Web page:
Indians still prefer whisky. Domestic market with increasing disposable income. so other means have been devised to present alcoholic beverages to the public. emerging to distribution Threats The Indian constitution alcohol consumption. Magazines: Magazines are also prohibited from advertising alcohol except for the Sommelier India magazine which is dedicated to the wine trade in India. Many companies participate in ―surrogate‖ advertising by which they present an advertisement that only mentions the name of the company without any direct allusion to their alcoholic beverage. Advertising for alcoholic beverages is banned.com and Sommelier India. and Annapoorna India in Mumbai have become important vehicles for wine companies to do market surveys and have wine tasted by potential customers. Growing tourism industry. Domestic wine production is coddled by state governments. discourages Wine viewed as a “sin” by some. Many expos and shows take place throughout India and are generally posted on Indianwine. Expos: Wine Expos and wine shows like IFE-India. The magazine is written by Indian and international writers. Topography Of The Indian Wine Industry Page 21 . old) in the next 5 years. Vinitaly India in Delhi. MARKETING AND ADVERTISING Television: Television advertisements for alcoholic products are illegal in India. Supermarkets are support wine infrastructure. and contains articles and information about the wine culture in India as well as wine profiles that critique different wines.Opportunities 100 million persons will be legally allowed to drink alcohol (25 yrs.

it is prohibited to promote/advertise alcohol products. Topography Of The Indian Wine Industry Page 22 . In Delhi. wine clubs involve people who would otherwise be discouraged by it.On Site: On-site promotion can often be allowed although it is far less common. Clubs: Wine clubs serve a crucial purpose in making. These institutions make the entire process approachable and easy for the consumer. and they also provide a selling outlet for the producer. therefore. purchasing wines for their members. many companies engage in surrogate advertising. By making wine less intimidating. among other tasks. selecting and. in which they advertise their brand names without referencing alcohol (a common example is for a company to say ―Johnny Walker‖ but have no mention or picture of the whiskey.

In Nashik region ‗Chenin Blanc‘ is quite predominantly grown but emphasis should be given to red wine Topography Of The Indian Wine Industry Page 23 . E & J Gallo and other private companies. 72. Certain promotional strategies.PRESENT SCENARIO OF WINE INDUSTRY IN INDIA This paper reviews the nascent Indian wine industry in terms of the area. 62. The company has the capacity of producing over 3 million bottles annually. The Grovers Vineyards located in southern Karnataka state also exports wines worth $ 4. produces exquisite qualities in both still and sparkling wines. Other constraints are the lack of promotional activities for wine consumption in the country and unfavorable rules for domestic marketing of wines except in few states. Maharashtra is leading among the states with 36 wineries and 5.07 L per capita. Contributions made by major wineries such as. Eighty percent of wine consumption in the country is confined in major cities such as Mumbai (39%). At present 7. Grover Vineyards and Sula Vineyards for indigenous production of quality wines in the country are highlighted. The company has a good collection of European wine varieties.000 every year.000 wine cases are imported mainly by ITDC. such as easing of tariff barriers for the wines. which includes 46. Delhi (23%). Apart from this. developing awareness on health benefits of wine and to supply good quality wines in reasonable prices in the domestic market are emphasized. There is growing awareness about the wine as a product in the domestic market. This is in contrast to the much higher figures of other drinks such as whisky. These and other factors contributed to India‘s low wine consumption which is hardly 0.4 million liter production. Approximately 38 wineries are presently operating in the country with a total production of 6. production and marketing of wines in the country. Sula vineyards at Nashik has new welcome additions to India‘s smarter wine list.000 wine cases are sold every year. brandy and rum sold in the country. This company has 200 hectares of vineyards under wine grapes of 35 varieties. Some of their wines are exported to many European and Asian countries.000 cases of sparkling wines. Brindco.2 million liters annually. Champagne Indage (CI). Sansula. Bangalore (9%) and Goa (9%). Poor storage and transport facilities in spite of tropical climate are the main problems of wine marketing in the country. CI at Narayangaon is a pioneer of French style wines in India.35.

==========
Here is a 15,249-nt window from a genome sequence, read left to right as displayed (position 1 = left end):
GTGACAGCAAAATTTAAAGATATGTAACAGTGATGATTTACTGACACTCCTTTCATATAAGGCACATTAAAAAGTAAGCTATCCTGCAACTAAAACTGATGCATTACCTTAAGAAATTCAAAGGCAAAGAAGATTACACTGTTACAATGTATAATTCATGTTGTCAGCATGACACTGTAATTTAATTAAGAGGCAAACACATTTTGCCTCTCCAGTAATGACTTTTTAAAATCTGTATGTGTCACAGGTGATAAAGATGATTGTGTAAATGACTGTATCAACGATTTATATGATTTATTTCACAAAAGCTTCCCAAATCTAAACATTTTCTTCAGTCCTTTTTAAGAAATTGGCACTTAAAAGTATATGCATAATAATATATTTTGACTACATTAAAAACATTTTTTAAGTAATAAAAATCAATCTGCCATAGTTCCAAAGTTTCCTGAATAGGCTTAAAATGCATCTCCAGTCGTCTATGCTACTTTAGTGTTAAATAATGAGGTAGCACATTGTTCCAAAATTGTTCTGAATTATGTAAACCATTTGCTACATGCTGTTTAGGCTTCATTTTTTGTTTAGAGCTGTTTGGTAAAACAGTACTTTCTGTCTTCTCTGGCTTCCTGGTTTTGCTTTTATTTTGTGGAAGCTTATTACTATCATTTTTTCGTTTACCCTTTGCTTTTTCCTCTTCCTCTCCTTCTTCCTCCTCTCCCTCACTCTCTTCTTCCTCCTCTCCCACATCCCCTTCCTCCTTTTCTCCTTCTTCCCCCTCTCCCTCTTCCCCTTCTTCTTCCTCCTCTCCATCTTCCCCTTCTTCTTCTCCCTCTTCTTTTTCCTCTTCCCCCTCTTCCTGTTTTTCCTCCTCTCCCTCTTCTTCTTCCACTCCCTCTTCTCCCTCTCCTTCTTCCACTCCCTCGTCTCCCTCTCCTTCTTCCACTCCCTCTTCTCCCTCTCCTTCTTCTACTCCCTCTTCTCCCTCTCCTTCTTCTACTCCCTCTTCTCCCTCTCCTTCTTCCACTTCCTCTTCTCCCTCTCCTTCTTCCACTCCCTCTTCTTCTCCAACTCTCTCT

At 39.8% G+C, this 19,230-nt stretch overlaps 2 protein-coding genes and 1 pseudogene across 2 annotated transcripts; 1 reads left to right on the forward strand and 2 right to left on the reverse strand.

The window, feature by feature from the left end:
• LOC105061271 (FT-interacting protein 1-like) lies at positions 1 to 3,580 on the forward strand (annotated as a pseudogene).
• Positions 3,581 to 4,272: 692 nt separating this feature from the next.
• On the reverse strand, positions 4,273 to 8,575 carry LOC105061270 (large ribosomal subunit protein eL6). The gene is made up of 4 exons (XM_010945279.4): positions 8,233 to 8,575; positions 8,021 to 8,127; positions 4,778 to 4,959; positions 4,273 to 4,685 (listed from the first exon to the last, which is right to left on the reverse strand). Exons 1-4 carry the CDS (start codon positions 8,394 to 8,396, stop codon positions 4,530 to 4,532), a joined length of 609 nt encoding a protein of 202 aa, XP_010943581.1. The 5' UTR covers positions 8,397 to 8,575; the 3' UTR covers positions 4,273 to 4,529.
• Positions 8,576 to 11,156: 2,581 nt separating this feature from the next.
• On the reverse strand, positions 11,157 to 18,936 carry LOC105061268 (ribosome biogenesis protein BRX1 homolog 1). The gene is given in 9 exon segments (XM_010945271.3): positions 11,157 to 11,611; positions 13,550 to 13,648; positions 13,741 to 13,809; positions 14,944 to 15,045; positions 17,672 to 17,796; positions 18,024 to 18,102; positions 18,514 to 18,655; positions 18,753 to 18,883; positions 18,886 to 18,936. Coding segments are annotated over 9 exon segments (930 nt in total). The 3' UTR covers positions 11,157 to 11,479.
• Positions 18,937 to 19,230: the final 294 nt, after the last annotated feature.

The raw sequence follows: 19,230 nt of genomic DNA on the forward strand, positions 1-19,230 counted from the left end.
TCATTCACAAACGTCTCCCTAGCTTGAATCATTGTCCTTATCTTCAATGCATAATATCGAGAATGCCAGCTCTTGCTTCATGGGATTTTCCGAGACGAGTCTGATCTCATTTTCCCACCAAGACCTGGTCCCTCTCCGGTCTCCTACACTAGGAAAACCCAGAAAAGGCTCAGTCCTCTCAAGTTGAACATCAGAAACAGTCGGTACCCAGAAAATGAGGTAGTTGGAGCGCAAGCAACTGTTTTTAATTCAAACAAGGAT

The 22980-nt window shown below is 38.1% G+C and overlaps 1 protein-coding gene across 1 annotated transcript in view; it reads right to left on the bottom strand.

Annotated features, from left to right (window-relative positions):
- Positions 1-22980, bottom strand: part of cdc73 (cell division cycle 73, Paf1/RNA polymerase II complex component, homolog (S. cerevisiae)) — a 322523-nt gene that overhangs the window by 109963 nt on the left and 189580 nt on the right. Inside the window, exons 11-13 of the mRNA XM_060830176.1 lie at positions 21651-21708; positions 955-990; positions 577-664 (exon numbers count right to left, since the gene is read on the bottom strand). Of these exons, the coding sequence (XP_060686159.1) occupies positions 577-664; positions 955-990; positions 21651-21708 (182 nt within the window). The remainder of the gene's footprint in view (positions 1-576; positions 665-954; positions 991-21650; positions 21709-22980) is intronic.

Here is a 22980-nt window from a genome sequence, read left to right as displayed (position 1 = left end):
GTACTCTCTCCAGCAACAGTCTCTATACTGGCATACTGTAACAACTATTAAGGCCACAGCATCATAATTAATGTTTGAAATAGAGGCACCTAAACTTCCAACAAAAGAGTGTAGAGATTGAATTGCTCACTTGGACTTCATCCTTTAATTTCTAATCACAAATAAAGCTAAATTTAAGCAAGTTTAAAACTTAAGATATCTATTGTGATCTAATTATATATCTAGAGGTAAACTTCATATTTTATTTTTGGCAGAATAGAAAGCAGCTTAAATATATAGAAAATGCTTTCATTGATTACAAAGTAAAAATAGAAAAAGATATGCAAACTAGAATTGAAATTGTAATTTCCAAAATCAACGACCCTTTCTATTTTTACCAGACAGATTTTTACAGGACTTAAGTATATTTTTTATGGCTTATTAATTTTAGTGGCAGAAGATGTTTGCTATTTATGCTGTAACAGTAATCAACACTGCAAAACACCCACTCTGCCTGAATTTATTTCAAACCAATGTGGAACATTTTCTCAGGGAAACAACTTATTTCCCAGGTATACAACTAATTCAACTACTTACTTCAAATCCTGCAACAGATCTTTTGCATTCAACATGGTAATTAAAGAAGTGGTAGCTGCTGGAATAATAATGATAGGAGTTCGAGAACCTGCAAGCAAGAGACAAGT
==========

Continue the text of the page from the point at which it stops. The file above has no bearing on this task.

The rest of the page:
policy makers.varieties. Sangli is another region but here farmers are advised to choose appropriate varieties depending upon soil and microclimate. The discussions highlighted in this paper will be of immense value to the grape growers. Viticulture and wine making aspects influencing the quality of wines have been emphasized on. TSS. acidity and pH measurements of major wine varieties are presented. Topography Of The Indian Wine Industry Page 24 . The performance in terms of fruit yield. Grape growing is a highly capital intensive project. juice yield. financial institutions and government agencies dealing with the production. concerted efforts are required by the Financial agencies to reduce the rate of interest to 6-7% from the present 10-13%. Wine grape cultivation practices are given in detail along with the prominent European varieties which are commercially grown in the country. wineries.